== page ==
BA, University of Massachusetts at Amherst
MA, University of Minnesota
PhD, Boston University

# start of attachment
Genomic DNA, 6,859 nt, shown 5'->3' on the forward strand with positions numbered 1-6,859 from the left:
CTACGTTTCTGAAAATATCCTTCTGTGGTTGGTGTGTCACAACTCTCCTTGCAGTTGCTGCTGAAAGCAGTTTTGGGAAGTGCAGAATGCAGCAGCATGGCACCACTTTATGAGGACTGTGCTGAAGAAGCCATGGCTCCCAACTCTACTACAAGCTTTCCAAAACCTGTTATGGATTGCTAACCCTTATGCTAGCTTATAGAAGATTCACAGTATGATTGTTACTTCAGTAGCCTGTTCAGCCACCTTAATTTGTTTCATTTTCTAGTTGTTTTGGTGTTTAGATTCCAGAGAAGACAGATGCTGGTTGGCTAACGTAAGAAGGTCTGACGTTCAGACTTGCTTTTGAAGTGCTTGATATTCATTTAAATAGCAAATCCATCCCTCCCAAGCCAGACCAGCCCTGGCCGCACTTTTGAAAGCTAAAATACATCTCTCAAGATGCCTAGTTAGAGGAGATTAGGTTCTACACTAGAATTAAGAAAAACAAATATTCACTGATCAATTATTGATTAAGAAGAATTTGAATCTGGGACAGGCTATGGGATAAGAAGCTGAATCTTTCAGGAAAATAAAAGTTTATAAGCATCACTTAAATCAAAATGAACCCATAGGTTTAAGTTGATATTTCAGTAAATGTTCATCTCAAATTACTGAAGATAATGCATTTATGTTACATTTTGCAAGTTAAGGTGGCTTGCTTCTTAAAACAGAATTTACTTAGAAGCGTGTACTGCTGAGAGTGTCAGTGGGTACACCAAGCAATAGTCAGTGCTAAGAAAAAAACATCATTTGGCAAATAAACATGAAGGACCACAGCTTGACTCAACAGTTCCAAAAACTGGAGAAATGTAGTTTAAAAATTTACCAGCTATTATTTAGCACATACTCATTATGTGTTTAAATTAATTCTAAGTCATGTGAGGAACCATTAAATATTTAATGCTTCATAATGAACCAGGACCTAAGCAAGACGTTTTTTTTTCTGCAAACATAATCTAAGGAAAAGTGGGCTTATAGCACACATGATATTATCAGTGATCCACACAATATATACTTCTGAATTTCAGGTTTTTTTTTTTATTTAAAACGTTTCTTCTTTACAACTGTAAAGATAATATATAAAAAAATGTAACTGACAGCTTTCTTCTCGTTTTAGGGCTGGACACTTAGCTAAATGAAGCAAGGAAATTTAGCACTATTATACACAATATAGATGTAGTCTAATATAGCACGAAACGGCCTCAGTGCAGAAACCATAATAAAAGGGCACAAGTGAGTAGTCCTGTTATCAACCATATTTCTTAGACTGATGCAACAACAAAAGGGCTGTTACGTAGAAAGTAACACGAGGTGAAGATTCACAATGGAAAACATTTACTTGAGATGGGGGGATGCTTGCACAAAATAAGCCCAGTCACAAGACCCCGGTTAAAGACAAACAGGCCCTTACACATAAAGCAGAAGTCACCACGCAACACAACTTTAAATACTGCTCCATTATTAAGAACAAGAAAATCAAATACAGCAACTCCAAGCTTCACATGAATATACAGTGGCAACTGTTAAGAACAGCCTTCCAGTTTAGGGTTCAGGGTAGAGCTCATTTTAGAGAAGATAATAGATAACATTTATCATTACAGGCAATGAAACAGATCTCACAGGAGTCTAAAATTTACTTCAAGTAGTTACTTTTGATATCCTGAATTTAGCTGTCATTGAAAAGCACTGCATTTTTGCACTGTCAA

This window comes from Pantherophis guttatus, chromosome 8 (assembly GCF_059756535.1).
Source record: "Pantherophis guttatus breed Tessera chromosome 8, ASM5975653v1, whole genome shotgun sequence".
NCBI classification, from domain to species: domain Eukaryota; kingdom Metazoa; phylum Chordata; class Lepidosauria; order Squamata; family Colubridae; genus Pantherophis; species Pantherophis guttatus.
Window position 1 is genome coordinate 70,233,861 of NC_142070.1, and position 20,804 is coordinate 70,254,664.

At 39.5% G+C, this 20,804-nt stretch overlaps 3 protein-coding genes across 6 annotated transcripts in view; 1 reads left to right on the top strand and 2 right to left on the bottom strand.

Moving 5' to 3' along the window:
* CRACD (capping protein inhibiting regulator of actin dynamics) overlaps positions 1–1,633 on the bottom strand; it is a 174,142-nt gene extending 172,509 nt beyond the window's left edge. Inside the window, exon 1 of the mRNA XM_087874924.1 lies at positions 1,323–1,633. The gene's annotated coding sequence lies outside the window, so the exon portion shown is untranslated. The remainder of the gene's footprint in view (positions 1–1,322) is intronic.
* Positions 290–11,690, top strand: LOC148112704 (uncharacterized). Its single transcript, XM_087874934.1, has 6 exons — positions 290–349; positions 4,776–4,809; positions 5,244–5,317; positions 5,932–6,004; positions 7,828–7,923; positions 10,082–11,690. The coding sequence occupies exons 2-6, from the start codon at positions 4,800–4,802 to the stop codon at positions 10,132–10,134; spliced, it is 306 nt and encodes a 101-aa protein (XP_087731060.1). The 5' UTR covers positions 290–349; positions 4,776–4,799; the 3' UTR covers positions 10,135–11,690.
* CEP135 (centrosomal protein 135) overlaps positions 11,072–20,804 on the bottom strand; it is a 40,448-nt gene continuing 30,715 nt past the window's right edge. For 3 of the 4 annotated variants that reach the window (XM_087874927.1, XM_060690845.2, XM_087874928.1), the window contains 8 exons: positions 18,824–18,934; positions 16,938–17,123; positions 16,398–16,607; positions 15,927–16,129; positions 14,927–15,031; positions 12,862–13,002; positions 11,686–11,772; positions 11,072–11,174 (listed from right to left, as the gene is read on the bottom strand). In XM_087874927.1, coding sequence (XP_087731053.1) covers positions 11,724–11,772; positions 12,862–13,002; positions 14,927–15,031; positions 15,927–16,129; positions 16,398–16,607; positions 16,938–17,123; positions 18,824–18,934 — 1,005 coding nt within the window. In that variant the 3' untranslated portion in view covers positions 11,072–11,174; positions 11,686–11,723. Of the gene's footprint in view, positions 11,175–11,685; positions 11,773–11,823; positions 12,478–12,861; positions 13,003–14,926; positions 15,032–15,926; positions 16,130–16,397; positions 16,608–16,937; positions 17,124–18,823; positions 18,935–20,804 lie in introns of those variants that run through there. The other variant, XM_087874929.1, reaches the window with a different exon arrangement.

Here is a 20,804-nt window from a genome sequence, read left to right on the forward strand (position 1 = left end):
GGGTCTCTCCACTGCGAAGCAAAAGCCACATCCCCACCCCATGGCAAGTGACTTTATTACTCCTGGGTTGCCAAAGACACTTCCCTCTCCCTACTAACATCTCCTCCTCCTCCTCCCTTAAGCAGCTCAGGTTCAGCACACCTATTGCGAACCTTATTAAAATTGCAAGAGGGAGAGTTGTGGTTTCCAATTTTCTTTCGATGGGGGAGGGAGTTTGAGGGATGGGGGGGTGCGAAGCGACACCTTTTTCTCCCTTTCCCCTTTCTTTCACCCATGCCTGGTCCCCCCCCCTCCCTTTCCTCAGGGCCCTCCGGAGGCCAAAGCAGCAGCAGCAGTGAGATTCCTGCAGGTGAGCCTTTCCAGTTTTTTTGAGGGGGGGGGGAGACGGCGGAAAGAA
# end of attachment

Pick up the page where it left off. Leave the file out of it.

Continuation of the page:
Dr. Faiman-Silva has taught at Bridgewater since 1985. As a cultural anthropology generalist, her favorite courses include Anthropology of Women, Gender, Folklore, Native North America and Latin America, and the Anthropology of Education. Her book Choctaws at the Crossroads: The Political Economy of Class and Culture in the Oklahoma Timber Region (U Nebraska 1997) was named in 1997 as a finalist for the C. Wright Mills Award by the Society for the Study of Social Problems. Her most recent book, "The Courage to Connect: Sexuality, Citizenship, and Community in Provincetown" (U Illinois 2004), analyzes the relationship between gays and straights in that resort community. Dr. Faiman-Silva has published articles on Indian gaming, youth and culture, and her Provincetown research in the American Indian Culture and Research Journal, Anthropology and Education Quarterly, and The Gay and Lesbian Review. She received Bridgewater State University's Jordan D. Fiore Prize in World Justice in 1997 and the Class of 1950 Distinguished Faculty Research Award in 2003 for this research. Dr. Faiman-Silva is a campus and community activist and serves as Grievance Officer and Secretary of the Bridgewater State University -Massachusetts State College Association (MSCA) Chapter, an NEA affiliate. She lives in Falmouth, Massachusetts, where she is active in the town's "No Place for Hate" campaign and in other peace and justice causes.